In our research on integration of the storage optimization stack into storage arrays, Wikibon concluded that primary storage optimization technologies such as Permabit's Alberio de-duplication should be integrated into the storage array. However, there are other alternatives places where the same technologies could be integrated into other locations in the infrastructure as well, including:
- Integration into the virtualization layer:
- Products such as IBM’s SVC, HP’s SVSP, Hitachi’s USP and now EMC’s VPLEX have a virtualization layer, and can also virtualize heterogeneous arrays. For all those products except VPLEX, the system also delivers additional storage optimization functionality such as thin provisioning and space-efficient copies. This virtualization layer is a sensible place to integrate storage optimization technologies.
- Virtualization systems like the NetApp WAFL System and systems from 3PAR and Compellent and IBM’s XIV all include a virtualization layer and other space-efficient technologies. NetApp already includes the A-SIS de-duplication feature, for free! Implementation of space-saving features like de-duplication is usually significantly easier in a virtualized environment, as "data holes" can be more easily filled.
- In theory this technology could be implemented at the Hypervisor level. This would add a lot of additional code into what is theoretically meant to be a thin layer. A more promising approach would be to implement thin copy techniques that would allow nearly identical copies of desktop and server operating systems to share a single copy of duplicate data in the first place.
- Integration into the database stack:
- Some storage optimization techniques (such as Oracle’s Columnar Compression in Exadata) are included in the database stack. The advantage of placing storage optimization in the database stack is that data can be compressed at a higher level, and less data has to be moved around. This is particularly useful for distributed databases. The other advantage is that the storage optimization can be implemented before security technologies (storage optimization after encryption is an oxymoron).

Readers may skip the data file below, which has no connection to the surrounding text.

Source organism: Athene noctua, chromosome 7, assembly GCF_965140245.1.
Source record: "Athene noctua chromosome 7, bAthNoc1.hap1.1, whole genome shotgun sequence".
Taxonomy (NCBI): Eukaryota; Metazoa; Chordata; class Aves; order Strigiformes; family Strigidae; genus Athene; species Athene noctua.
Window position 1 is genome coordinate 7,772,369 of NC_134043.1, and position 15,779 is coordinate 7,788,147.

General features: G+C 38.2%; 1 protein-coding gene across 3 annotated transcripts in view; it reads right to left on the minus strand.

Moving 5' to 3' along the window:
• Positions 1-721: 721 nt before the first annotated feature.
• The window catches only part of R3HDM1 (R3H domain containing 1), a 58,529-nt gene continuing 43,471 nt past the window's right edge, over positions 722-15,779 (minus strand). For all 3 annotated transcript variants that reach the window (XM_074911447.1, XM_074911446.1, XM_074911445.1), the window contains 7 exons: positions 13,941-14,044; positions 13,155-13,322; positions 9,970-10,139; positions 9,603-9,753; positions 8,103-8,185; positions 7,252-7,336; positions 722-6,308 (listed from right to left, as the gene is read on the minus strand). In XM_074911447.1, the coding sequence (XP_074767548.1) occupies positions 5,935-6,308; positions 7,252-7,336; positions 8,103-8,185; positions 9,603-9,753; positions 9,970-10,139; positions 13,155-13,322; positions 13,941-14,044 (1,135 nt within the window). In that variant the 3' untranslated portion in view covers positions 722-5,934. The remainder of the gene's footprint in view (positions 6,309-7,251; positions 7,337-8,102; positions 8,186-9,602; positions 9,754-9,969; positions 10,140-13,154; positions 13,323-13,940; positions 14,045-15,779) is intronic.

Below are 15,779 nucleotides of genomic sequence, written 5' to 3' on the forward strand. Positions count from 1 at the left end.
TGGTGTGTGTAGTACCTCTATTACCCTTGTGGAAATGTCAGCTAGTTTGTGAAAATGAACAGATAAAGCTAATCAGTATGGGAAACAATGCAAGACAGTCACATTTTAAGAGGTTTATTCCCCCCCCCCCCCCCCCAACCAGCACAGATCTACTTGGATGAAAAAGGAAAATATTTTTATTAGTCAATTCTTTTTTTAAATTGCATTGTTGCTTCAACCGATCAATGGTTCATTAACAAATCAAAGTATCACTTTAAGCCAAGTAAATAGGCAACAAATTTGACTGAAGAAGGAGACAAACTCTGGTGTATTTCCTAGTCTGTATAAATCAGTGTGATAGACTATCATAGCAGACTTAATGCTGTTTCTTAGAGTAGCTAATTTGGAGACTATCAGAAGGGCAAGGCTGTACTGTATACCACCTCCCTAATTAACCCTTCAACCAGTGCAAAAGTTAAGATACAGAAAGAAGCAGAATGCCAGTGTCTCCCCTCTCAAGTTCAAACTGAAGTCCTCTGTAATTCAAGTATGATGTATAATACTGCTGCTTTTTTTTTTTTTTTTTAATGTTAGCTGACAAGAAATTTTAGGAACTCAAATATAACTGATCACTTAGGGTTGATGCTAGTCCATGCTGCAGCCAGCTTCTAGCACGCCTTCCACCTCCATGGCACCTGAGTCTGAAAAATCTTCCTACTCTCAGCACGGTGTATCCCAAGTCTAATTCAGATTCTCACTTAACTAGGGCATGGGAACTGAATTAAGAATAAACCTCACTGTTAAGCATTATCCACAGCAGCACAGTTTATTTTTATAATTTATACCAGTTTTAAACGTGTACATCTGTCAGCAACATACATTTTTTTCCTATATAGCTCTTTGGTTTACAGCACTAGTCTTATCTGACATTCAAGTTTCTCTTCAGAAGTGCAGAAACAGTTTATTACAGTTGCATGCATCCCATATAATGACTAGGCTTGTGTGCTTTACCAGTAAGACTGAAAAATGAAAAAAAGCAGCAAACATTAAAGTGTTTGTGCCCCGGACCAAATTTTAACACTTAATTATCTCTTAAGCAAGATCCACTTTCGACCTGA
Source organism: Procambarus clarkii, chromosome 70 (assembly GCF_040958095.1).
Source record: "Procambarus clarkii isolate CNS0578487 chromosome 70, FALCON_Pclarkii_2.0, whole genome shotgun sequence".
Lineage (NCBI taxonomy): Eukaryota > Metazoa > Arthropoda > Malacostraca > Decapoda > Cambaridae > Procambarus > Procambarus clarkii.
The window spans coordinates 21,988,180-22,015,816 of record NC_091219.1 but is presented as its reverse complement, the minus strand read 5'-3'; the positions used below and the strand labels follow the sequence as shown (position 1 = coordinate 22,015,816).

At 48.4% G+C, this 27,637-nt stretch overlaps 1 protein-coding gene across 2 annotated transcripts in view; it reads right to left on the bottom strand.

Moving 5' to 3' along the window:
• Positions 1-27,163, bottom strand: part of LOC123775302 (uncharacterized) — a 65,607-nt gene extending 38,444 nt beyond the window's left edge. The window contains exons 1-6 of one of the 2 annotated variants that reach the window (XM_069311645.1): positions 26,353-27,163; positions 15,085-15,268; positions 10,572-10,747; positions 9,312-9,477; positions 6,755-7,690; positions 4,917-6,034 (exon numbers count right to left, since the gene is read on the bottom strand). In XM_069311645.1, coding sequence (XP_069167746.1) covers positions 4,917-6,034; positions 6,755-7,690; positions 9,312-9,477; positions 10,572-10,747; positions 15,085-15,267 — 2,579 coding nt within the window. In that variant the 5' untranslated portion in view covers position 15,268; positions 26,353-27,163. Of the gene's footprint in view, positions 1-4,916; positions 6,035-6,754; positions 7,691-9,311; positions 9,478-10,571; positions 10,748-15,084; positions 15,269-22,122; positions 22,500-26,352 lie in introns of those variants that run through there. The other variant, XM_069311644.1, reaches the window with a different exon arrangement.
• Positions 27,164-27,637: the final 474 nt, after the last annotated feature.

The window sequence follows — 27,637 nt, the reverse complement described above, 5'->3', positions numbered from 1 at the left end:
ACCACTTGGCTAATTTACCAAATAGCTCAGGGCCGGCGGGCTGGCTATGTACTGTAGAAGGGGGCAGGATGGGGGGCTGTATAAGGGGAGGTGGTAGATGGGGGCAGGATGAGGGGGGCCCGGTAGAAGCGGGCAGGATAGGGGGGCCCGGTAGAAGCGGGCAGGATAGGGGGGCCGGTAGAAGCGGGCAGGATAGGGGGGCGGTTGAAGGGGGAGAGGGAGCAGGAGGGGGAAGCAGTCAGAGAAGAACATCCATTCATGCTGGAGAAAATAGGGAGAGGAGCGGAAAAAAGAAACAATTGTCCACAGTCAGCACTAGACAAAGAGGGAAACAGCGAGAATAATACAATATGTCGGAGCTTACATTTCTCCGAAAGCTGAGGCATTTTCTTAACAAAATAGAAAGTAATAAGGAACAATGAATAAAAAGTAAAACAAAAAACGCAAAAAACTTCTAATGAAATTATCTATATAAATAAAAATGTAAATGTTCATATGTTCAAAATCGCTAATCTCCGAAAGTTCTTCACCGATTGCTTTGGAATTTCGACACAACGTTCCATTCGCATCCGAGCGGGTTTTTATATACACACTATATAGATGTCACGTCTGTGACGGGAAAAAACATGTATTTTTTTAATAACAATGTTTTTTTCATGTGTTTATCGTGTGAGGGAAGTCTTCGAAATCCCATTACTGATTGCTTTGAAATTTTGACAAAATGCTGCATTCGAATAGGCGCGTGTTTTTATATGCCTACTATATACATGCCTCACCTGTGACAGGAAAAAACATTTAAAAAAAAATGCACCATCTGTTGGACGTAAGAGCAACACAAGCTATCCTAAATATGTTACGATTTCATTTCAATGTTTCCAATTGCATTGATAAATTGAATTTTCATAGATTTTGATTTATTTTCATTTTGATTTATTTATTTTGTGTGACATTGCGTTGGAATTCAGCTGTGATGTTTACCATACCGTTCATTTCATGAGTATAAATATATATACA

- The disadvantage of this approach is that an increasing percentage of data is unstructured and not held in databases. The cost overheads of databases are significantly higher than the cost overheads of array software.
- Integration into the application stack:
- Large ISVs such as SAP and Microsoft are under increasing pressure to reduce the cost of the computing infrastructure to run their applications. With SAP’s purchase of Sybase and Microsoft’s ownership of SQL, it is likely that they will offer a software alternative. This could be particularly appealing for small and very small systems.
The most obvious place to start with integrating storage optimization is in the storage array, as the array is almost always shared among many servers. With the advent of clustered storage controllers, this approach is likely to be the simplest to manage and the most cost effective. Other approaches will also have niches but are unlikely to gain major traction.
Action Item: There will be a rich set of alternatives for implementing storage optimization, but the initial focus should be the storage arrays. Look for storage vendors of high integrity and reputation that can perform the technology integration and testing for you. Ensure these vendors have in place the vision, infrastructure and roadmap to get the job done.
The only alternative not to take is do-it-yourself integration, unless there is a compelling short-term business case